Imagine a Tetris game in which colorful blocks fall not from the top of the screen, but from the sky onto Hong Kong’s iconic rainbow-hued Choi Hung Estate.
Fantasy scenes like this are Ben Mok Wang-hin’s specialty. The 24-year-old visual effects artist is known for gamifying the cityscape, reinventing its popular streets and attractions.
“I spent over 30 hours in post-production…but before that I needed to brainstorm ideas and come up with a workable plan to execute it,” Mok said of his Tetris video. , which has garnered over 15 million views on Instagram. when it was featured by popular meme account, 9gag, in June.
For Mok, his job is not just about showing special effects to impress an audience. It’s also about turning Hong Kong’s unique features into spectacles that people outside the city can also enjoy.
“I want to feature Hong Kong elements in all of my videos…I want people to know there’s someone from Hong Kong doing these special effects,” Mok said.
Hong Kong is where the magic happens
Visual effects artists work magic on a screen – they use digital art software to make everything from explosions to superpowers look real.
Some of Mok’s most popular works are short clips featuring Marvel comic book characters. One shows the Creator’s hand taking Thor’s hammer, causing a storm to swirl across the port of Tsim Sha Tsui.
In another clip, a famous Hong Kong calligrapher, whose shop was in danger of closing, is reduced to ashes, highlighting how government redevelopment plans have forced legendary businesses to close or relocate.
The artist draws his inspiration from his daily life and popular trends. For example, the Tetris video pays homage to his love for the classic arcade game.
From filming to adding effects, Mok creates these videos himself, but the post-production process is arduous. His videos take between 20 and 100 hours to make. Besides his collaborations with brands, the artist creates most of his videos for fun.
“I haven’t seen anyone else do it for free because it’s very time-consuming and laborious work,” Mok said, adding that he considers YouTube his “teacher.”
“I learn everything I need from social media platforms, and I make those skills my own.”
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The pandemic gave a new beginning
Mok only started working on special effects a year and a half ago – although he has been making videos for eight years, since high school.
He recalled his enthusiasm during computer class at school, as he proactively offered to help classmates who were struggling to learn video editing. In 2017, the young artist started producing short films and travel vlogs to post on YouTube.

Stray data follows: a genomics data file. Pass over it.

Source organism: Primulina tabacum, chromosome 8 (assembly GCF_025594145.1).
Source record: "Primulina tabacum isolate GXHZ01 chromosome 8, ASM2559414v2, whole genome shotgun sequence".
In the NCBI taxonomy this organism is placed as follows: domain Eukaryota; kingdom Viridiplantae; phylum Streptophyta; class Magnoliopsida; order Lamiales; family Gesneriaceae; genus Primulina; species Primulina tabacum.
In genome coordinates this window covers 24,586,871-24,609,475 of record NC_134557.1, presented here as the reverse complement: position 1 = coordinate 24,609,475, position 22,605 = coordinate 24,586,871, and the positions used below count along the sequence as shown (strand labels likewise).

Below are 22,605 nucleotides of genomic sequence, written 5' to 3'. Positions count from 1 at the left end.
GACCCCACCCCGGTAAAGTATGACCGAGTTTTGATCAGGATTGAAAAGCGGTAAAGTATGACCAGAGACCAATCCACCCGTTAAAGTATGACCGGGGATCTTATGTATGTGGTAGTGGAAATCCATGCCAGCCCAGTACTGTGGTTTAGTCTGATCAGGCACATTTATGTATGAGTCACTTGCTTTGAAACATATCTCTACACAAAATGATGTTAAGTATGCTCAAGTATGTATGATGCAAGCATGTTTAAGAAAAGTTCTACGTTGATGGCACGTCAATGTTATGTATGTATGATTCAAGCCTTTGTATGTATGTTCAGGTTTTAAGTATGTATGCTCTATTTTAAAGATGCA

But due to travel restrictions during the pandemic, Mok was forced to stop. “Since I couldn’t travel anymore, the limitations pushed me to do other things,” he explained.
During his days off at home, he would watch all kinds of YouTube tutorials to learn new skills. “Video editing is my interest, I don’t like to sit idly by,” he pointed out. “I could watch video tutorials all day… studying how certain effects are created.”
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Two years ago, he uploaded his first special effects video to YouTube, in which he added classic game elements to landscapes from old travel footage. It was a way to present his new vision of his profession.
“There was no income at first,” Mok said, adding that he had only found work as a visual effects artist in the last six months.
But the positive feedback he received for his Choi Hung Estate breakout video gave him the confidence to continue building a career from those skills.
Today, Mok is an in-demand video creator who has collaborated with popular brands such as Discover Hong Kong, Times Square, and 9gag. “Collaborating with brands to work on special effects videos and posts has always been what I’ve wanted to do,” he said.
Grow in the right direction
On his YouTube channel, Mok includes tutorials that unveil his magic tricks by explaining complex editing steps for those who want to learn more about visual effects.
He said he wasn’t afraid to teach others his techniques and style, adding, “In fact, I hope the visual effects artist scene in Hong Kong can grow.”
For those looking to develop these skills, Mok advised starting with special effects from Marvel Studios movies, as the internet has plenty of tutorials and guides for scenes from these popular films.
While social media algorithms help creators’ short videos gain exposure, Mok isn’t just interested in garnering views.
“Some might take advantage of it and copy other people’s work just to go viral. It’s not healthy,” he said, adding that he preferred to spend time creating quality videos.
Although life as a freelancer can be “very unstable,” Mok said, he never thought of giving up his creative freedom to join a production company.
“My ultimate goal is to be able to make a living creating the content I love, which doesn’t require me to compromise my ideas,” he said. “So far, I consider myself living in a dream.”
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